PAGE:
The Press brings up another aspect of this fight.

Notwithstanding the curious timing (voters in Austin will decide May 7 whether to keep similar regulations; early voting for the ballot measure started this week), it’s hard to know what to make of Uber’s claims. Officials with the City of Houston insist that, by pretty much any trackable measure, Uber has been a resounding success here. The city’s Administration and Regulatory Affairs department says that every month it sees an increase in drivers who want a license to drive for the company. And, according to city officials, judging by the company’s revenue in Houston (under the regulations passed in 2014, Uber pays 2 percent of gross bookings to the city), Uber is doing quite well.

It seems there’s either fundamental difference of interpretation or someone’s not telling the whole truth. We’d love to get to the bottom of this, but here’s the problem: Uber has sued to block the city from releasing pretty much any internal data that could show whether Houston’s regulations have been a success or unreasonable burden for rideshares.

Lara Cottingham, deputy assistant director of the city’s Administration and Regulatory Affairs department, insists that Uber has had an undeniably good run here since the city began enforcing its rules for licensing drivers for so-called transportation network companies (or TNCs) like Uber, limo services and taxi companies. “The number of drivers is increasing, their revenue is increasing, everything seems to be working out for them very, very well,” Cottingham told us. “But because Uber sued us to stop us from releasing [those numbers], I can’t tell you how successful they are.”

[…]

While Uber claims it takes drivers on average four months to get a city license, Cottingham says that’s just not the case. She says that according to a survey the city conducted this spring (which, of course, she can’t release because of Uber’s lawsuit), nearly half of all drivers got their license within a week of applying – almost all (about 84 percent) had al license within three weeks of applying, she claims. Whatever the case, Uber’s Meridia said in the letter to city leaders yesterday that demand in Houston “continues to grow approximately twice as fast as our ability to onboard qualified drivers.”

Cottingham says the city has streamlined the process as much as possible, but what Uber’s really asking for – axing the city’s additional background check provision – isn’t an option.

KTRK also noted that some of the facts in dispute cannot be checked on either end. That makes this more of a PR battle than anything else. Do people, who clearly like using Uber’s service, side with them against the city and buy into the argument that needless regulation is making it impossible to operate? Or do they see the fingerprint requirement as a basic safety measure, which Uber should have no issue with complying? That seems to me to be the basic outline of the dispute, and it’s why I’m so interested in who Uber’s proxies will be in the fight. I’m sure Mayor Turner’s response to this has been along the lines of “I don’t need this $#!+ right now”. Who will be on his side? BOR has more.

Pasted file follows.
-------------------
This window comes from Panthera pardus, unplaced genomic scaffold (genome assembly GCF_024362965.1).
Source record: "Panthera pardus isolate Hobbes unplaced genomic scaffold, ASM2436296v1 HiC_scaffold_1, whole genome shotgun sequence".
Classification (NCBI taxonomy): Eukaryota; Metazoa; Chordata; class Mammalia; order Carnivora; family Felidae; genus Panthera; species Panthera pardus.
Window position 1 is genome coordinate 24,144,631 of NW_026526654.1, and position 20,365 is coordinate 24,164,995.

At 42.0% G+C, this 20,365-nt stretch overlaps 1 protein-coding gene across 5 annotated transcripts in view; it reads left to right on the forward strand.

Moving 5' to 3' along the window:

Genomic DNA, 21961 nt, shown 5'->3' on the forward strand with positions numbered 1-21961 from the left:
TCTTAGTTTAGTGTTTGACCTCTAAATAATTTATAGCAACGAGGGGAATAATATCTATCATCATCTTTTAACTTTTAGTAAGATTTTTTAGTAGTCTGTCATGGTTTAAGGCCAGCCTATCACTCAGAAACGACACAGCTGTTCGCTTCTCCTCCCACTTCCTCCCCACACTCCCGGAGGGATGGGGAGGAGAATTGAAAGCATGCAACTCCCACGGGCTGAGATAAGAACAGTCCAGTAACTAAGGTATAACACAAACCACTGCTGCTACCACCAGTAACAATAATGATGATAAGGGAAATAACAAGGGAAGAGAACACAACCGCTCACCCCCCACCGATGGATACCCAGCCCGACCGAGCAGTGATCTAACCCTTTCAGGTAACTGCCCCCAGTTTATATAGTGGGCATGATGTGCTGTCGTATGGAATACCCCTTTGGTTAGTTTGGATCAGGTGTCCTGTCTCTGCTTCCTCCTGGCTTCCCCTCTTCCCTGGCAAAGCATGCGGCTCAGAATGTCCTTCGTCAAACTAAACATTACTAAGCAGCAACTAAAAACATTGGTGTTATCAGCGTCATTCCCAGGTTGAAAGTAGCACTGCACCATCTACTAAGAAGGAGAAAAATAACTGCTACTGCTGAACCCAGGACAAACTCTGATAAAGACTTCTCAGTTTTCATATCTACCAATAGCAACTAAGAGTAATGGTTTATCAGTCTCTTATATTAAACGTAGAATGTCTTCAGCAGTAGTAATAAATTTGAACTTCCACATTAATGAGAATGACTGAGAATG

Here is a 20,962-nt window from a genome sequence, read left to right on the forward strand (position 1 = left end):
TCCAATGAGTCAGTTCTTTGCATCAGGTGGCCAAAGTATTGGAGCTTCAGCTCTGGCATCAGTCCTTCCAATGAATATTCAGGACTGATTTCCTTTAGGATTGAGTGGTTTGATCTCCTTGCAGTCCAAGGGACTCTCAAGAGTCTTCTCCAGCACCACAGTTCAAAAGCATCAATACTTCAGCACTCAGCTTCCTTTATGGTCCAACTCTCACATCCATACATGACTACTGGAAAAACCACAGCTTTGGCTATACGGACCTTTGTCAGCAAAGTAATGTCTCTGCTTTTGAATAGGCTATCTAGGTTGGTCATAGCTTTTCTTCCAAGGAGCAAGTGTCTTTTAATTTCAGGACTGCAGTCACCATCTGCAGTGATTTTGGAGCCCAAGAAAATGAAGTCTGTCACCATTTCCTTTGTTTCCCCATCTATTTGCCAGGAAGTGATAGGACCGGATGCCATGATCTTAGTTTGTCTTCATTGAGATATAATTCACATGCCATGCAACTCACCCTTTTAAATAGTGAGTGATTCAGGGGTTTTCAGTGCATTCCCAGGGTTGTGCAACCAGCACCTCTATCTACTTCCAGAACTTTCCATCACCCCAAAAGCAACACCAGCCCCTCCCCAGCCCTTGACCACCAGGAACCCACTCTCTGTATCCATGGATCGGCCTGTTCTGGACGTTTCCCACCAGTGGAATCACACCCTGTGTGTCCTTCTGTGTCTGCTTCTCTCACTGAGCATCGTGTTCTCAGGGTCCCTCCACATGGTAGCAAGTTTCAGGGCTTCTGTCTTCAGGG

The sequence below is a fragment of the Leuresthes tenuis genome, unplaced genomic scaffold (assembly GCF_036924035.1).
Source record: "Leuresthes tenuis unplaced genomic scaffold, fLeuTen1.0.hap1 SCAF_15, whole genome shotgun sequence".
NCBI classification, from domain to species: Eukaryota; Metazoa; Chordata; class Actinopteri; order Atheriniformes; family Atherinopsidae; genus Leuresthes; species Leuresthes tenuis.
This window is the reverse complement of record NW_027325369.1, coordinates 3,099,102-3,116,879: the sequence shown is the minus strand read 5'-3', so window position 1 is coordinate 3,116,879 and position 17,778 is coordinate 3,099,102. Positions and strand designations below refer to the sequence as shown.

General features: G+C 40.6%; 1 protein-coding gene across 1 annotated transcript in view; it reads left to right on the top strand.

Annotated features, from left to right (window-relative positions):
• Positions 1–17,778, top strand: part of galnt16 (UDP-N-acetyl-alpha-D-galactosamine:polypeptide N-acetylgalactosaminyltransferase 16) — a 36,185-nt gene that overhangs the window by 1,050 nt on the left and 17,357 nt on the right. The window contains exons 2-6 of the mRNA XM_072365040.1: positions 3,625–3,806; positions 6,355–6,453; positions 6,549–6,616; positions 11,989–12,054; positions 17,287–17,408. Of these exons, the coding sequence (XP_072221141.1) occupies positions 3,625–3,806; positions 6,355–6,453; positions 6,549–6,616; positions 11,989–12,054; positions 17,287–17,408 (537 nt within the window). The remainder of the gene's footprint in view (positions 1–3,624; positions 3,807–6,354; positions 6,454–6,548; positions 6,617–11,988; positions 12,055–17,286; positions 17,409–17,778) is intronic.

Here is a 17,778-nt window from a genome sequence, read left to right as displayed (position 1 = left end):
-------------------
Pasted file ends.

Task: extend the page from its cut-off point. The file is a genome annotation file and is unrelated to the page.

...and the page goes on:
An outside view on Uber in Houston

The Statesman looks at how Austin’s fight with Uber and Lyft over fingerprint requirements compares with other cities in Texas, including Houston.

Uber

Officials in Houston said they decided early on that their city, despite having almost 2,500 licensed taxis, could benefit from the emerging ride-hailing industry. So they approached Uber and Lyft a few years ago and began to try to work out a framework for operations there.

That stringent framework, including a requirement for fingerprinting, drug testing, physicals and vehicle inspections, passed the Houston City Council in August 2014, just two months after Uber and Lyft had more or less barged into Austin and set off a furor by operating in defiance of city law. At first, Houston officials say, Uber officials had nothing but praise for the new law and worked with Houston to set up procedures and a facility for licensing of ride-hailing drivers.

Lyft, however, left town. That company operates in only one place that requires fingerprinting: New York City.

The Houston law took effect in November 2014, and the city’s permitting center in downtown Houston, along with a temporary off-site location to handle an initial rush of drivers, began operations, said Lara Cottingham, Houston’s assistant director of administrative and regulatory affairs.

Drivers can get a 30-day provisional permit without fingerprinting, Cottingham said, although they do need to undergo the physical, drug test and a check for active criminal warrants. Then, within that month, the drivers would have to be fingerprinted and pass the background check to get a two-year ride-hailing license.

Getting a provisional license at the agency’s Houston office, can take as little as 20 minutes, Cottingham said. The process of being fingerprinted and getting background results from the FBI, which can be done during those 30 days after the applicant is already driving, can take three to five days, she said.

Uber spokeswoman Jenn Mullin contends that jumping through those hoops can take several weeks and that it has been a noticeable deterrent to becoming a driver for the company. That, in turn, has increased waiting times for rides well beyond the average 3-minute wait that Uber customers see in Austin, she said.